Let Your Kids Be Bored

By , July 3, 2007 8:33 am

One of the many great things about TV-free kids is that they really like to be outdoors. In the nice weather, my two oldest children are outdoors almost all the time. Without TV and video games, there is nothing much for them to sit around doing indoors. Besides – the lure of trees, rocks, bugs, bikes, scooters, swing sets, and “clubhouses” is too great.

In fact, last week I was very pleased that my children chose to go “sploring” outside (as my 5 year-old son calls it) despite being offered the opportunity to watch “Sprout” on TV at my sister’s house when we were there to have dinner. They climbed trees, found bugs, and moved sticks and rocks from “point A” to “point B.”

Several weeks ago, whymommy linked to a Washington Post article entitled Getting Lost in the Great Indoors. The basic point of the article is that today’s kids don’t like to go outdoors, unless the purpose is an organized activity such as soccer or Little League. They would rather be indoors with TV’s, computers, and video games.

A 2005 Kaiser Family Foundation study found that children ages 8 to 18 spend 6.5 hours a day on television, electronic games, computers, music and other media, with many multitasking electronically.

Here is a telling quote from the Washington Post article:

“In Great Falls, the Hefner family has a back yard of more than an acre, a green swath of kid heaven at the edge of Great Falls National Park. Three years ago, George Hefner, a general contractor who knows how to work a saw, built a two-story “treehouse” that stands on the ground between two leafy maples.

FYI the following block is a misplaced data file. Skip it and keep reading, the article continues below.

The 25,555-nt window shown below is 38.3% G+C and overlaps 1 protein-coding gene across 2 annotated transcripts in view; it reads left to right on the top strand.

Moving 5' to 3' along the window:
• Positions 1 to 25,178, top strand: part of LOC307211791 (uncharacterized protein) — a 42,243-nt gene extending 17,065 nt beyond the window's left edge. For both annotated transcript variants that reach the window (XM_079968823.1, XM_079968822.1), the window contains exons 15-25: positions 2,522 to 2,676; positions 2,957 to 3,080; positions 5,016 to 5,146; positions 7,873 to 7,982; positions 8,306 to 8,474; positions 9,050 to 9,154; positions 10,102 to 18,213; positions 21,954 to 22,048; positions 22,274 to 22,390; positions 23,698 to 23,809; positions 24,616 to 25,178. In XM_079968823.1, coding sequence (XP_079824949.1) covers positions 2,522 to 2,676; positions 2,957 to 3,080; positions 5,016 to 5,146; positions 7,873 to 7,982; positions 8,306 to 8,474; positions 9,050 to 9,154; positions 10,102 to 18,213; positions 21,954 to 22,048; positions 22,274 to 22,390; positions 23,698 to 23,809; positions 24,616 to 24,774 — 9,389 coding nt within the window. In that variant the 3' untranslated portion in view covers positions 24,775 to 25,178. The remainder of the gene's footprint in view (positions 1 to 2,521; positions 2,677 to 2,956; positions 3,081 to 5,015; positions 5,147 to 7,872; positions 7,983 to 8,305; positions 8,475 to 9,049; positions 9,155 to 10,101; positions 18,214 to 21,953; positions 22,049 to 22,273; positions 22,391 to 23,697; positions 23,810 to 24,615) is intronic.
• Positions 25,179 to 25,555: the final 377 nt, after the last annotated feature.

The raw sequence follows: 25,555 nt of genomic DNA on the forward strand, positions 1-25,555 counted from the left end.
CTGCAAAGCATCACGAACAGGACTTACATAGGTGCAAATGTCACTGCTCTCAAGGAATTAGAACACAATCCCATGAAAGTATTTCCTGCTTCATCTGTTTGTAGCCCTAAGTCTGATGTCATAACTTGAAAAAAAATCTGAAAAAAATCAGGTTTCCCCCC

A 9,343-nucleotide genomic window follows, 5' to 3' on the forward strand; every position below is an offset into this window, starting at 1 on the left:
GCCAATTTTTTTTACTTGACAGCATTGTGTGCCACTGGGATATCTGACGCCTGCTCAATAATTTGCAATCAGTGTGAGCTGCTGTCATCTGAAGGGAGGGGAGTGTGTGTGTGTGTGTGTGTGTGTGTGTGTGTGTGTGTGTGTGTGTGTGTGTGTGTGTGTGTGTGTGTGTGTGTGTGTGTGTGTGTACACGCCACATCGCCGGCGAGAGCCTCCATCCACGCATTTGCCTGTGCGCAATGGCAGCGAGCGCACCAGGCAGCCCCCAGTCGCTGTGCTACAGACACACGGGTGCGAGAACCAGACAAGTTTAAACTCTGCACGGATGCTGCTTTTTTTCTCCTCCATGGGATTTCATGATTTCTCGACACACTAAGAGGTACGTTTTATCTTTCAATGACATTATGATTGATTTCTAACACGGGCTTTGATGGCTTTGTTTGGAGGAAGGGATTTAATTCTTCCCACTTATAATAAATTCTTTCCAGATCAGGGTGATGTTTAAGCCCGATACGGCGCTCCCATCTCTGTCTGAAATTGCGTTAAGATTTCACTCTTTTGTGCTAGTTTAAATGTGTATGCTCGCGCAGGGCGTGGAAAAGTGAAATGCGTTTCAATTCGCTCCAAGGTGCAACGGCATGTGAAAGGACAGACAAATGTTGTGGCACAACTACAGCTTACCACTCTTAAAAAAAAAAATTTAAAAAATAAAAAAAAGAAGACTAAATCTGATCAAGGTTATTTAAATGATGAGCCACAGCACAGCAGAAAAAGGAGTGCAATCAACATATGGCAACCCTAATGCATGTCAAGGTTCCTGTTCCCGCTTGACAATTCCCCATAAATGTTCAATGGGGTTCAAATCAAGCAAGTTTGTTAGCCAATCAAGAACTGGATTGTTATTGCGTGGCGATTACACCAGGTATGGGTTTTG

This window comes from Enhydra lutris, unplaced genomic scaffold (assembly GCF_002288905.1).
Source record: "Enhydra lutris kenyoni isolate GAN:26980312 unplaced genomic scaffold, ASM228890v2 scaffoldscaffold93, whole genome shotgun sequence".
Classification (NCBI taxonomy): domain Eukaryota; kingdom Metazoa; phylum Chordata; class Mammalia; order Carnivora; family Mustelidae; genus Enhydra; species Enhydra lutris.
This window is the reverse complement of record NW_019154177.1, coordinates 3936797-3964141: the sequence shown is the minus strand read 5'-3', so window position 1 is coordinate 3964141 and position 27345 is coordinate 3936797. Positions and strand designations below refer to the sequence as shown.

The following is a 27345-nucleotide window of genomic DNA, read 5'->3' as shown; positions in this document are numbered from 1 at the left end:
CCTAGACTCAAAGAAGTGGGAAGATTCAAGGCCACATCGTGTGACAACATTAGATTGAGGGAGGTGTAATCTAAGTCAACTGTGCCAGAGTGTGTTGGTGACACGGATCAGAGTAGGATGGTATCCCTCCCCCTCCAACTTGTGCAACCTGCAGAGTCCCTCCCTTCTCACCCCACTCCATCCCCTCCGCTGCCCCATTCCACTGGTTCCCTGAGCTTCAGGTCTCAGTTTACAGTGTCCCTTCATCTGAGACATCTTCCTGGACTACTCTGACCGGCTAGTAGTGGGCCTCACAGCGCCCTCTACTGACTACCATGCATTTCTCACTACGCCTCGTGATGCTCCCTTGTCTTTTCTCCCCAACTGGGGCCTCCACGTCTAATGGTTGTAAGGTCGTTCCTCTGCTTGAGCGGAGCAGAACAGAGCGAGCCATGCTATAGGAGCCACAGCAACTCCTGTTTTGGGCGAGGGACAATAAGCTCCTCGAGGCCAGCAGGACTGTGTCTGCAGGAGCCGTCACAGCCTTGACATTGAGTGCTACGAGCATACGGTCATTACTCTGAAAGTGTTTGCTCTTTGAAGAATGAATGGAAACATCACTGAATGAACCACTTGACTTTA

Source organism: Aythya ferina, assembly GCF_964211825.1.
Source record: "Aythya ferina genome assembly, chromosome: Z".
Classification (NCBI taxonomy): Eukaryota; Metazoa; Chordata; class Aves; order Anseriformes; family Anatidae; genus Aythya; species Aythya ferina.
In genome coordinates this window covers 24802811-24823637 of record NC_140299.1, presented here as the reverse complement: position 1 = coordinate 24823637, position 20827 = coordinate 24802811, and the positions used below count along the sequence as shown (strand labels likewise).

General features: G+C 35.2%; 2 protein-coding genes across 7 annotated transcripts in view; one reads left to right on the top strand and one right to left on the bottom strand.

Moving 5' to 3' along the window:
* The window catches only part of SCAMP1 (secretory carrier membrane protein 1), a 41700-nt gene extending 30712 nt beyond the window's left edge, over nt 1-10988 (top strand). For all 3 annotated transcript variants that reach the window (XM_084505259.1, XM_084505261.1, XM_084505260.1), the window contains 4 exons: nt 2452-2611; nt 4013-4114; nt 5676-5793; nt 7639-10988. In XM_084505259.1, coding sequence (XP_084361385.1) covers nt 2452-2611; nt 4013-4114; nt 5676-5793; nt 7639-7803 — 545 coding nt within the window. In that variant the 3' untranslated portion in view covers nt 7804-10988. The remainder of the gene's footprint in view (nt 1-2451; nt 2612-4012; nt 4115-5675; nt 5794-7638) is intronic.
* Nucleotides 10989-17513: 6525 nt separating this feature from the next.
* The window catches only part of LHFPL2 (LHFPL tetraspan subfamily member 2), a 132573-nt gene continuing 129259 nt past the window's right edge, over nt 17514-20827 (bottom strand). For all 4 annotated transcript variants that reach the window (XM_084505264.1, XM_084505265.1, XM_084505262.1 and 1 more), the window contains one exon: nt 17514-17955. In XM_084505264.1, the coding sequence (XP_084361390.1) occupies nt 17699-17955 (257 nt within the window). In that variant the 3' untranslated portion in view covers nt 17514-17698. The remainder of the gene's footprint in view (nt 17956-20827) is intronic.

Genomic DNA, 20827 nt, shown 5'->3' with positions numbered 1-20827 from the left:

He imagined his children fixing it up, sleeping there.

But 10-year-old Paul cannot remember the last time he played in the little house. ‘Animals live out there, you know,’ he told his mother one day. His older sister Sarah, 16, admits that she has never set foot in it. ‘What would I do in a treehouse?’ she asked.”

According to the article, getting kids outdoors is a new venue for activists. There have been Capitol Hill hearings, state legislative action, grass-roots projects, and even a U.S. Forest Service initiative.

This recent public concern appears to be partly inspired by a book entitled Last Child in the Woods: Saving Our Children from Nature-Deficit Disorder by Richard Louv. This post may be a tad premature since I have not yet read Mr. Louv’s book. It remains on my “To Read” list. However Mother Rising wrote an interesting post about it, that makes me want to read it all the more! (Has anyone else out there read it yet?)